Cammy Brothers specializes in Italian Renaissance and Mediterranean art and architecture and has a joint appointment in Architecture and in Art & Design. She received her A.B. from Harvard and Radcliffe Colleges, her M.A. from the Courtauld Institute of Art, and her Ph.D. from Harvard University. Her book, Michelangelo, Drawing, and the Invention of Architecture (Yale University Press, 2008; recipient of the Morey Prize from the College Art Association and the Hitchcock Prize from the Society of Architectural Historians) argues that Michelangelo’s architectural drawings are best understood in terms of his experience as a painter and sculptor. It explores the idea of drawing as a mode of thinking and reconstructs the process by which Michelangelo arrived at new ideas.
In 2011, she was the co-curator of an exhibition at the University of Virginia Museum of Art and the co-editor of its catalogue, Variety, Archaeology and Ornament: Renaissance Architectural Prints from Column to Cornice (University of Virginia Art Museums, 2011). Her scholarly essays consider topics ranging from the reception of Islamic Spain to Raphael and the antique to theories of imitation in Renaissance literature and architecture. In addition to her scholarly work, she is a regular critic for The Wall Street Journal, primarily reviewing exhibitions of Italian Renaissance art. Other critical writing and interviews have appeared in Aggregate, Public Books, The Boston Globe and The Iowa Review. She has been the recipient of fellowships from The Fulbright Program, The American Academy in Rome, Dumbarton Oaks, Villa I Tatti, the Canadian Centre for Architecture, the Center for the Advanced Study of the Visual Arts and the Italian Academy of Columbia University. She joined Northeastern University in 2016 from the University of Virginia, where she held the Valmarana Chair and was Director of the Venice Program.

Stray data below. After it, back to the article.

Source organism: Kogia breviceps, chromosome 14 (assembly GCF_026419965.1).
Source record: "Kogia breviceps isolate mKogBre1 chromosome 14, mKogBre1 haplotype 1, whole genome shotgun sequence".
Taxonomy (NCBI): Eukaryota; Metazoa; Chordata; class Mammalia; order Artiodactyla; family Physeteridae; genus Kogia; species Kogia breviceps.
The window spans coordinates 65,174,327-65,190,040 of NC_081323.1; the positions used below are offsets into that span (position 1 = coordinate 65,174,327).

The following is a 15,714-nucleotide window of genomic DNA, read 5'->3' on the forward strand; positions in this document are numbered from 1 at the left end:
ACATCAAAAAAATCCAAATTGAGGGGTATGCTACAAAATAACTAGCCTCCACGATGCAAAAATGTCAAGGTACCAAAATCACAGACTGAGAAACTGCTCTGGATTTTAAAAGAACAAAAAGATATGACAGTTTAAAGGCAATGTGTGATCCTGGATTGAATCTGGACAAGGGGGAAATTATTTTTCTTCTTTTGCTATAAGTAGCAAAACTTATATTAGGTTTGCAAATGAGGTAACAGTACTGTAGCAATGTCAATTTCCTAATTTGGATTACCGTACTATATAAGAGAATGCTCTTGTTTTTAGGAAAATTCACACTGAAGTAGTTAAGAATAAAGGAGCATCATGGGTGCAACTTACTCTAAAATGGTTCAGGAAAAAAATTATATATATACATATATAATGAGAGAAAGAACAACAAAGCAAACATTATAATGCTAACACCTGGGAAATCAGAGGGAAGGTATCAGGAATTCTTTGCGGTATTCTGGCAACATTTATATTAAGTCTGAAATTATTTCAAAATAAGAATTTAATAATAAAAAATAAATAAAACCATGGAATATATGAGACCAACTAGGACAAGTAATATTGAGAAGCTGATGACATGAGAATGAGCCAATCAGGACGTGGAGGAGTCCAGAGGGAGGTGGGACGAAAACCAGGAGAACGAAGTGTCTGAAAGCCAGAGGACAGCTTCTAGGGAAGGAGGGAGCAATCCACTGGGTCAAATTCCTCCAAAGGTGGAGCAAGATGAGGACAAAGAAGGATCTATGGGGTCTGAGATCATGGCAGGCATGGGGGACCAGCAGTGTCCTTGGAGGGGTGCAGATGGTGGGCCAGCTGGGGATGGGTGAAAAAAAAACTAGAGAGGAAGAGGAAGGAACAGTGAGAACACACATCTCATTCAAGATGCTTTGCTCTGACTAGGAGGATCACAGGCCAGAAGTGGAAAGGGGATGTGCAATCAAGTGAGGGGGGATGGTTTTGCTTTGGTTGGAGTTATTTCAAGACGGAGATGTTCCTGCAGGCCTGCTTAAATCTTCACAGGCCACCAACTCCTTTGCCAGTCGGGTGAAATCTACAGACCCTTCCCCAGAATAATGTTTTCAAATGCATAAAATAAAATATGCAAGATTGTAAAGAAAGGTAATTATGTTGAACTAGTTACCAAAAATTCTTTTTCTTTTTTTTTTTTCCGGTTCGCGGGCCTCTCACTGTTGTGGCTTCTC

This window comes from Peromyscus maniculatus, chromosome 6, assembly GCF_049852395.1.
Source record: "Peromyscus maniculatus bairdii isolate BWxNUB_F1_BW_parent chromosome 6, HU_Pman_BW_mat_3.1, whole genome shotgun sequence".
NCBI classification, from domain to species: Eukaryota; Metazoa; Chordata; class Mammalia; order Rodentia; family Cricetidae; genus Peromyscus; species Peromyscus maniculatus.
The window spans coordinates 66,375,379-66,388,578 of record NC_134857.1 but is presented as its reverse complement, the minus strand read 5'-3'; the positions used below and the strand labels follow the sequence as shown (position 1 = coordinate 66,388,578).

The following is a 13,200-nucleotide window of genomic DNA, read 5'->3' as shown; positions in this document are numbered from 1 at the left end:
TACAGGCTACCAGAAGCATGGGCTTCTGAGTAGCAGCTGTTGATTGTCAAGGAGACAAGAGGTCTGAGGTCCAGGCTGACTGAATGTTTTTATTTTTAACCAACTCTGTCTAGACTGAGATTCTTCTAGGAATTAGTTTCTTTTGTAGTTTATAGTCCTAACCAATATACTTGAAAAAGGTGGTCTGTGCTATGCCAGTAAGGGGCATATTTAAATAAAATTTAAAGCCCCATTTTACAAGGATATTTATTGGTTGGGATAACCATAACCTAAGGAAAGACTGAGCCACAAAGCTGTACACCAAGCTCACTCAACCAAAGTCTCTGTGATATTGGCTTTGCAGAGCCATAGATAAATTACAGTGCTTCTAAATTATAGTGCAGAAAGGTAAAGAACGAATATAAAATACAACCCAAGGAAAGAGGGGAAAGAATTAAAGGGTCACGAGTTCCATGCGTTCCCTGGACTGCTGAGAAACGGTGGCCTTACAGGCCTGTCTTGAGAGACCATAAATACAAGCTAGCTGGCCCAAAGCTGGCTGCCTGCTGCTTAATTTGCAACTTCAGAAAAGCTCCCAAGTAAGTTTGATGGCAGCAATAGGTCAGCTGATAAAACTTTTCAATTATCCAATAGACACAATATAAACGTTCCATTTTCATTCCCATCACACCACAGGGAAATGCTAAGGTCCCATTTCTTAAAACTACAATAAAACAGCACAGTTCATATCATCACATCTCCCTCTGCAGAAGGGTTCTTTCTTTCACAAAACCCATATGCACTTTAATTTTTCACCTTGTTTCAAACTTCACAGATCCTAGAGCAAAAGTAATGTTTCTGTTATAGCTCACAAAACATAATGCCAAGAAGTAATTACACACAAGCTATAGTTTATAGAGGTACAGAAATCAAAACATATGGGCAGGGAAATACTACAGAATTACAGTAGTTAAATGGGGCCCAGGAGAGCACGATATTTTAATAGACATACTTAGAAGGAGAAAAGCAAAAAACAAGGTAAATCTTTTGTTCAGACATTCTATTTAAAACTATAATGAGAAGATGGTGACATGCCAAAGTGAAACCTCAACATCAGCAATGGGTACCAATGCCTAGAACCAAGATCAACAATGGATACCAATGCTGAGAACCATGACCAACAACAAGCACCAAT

Her second book, Giuliano da Sangallo and the Ruins of Rome, is under contract with Princeton University Press. Her book reconsiders the moment at which artists and architects of the fifteenth and sixteenth centuries first turned to the study of the antique, demonstrating that all the major questions about how to respond to the quantity and variety of Roman monuments were still open. She has a third book project under way, The Architectural Legacy of Islamic Spain, which focuses on the cities of Granada and Seville in the aftermath of the reconquest.
In the spring 2018 she co-organized an exploratory seminar at Villa I Tatti with Cara Rachele on the topic of “Educating the Architect in the Renaissance Workshop,” and in spring 2019 will organize another iteration, “Copying and Collaboration in the Renaissance Architects’ Workshop.”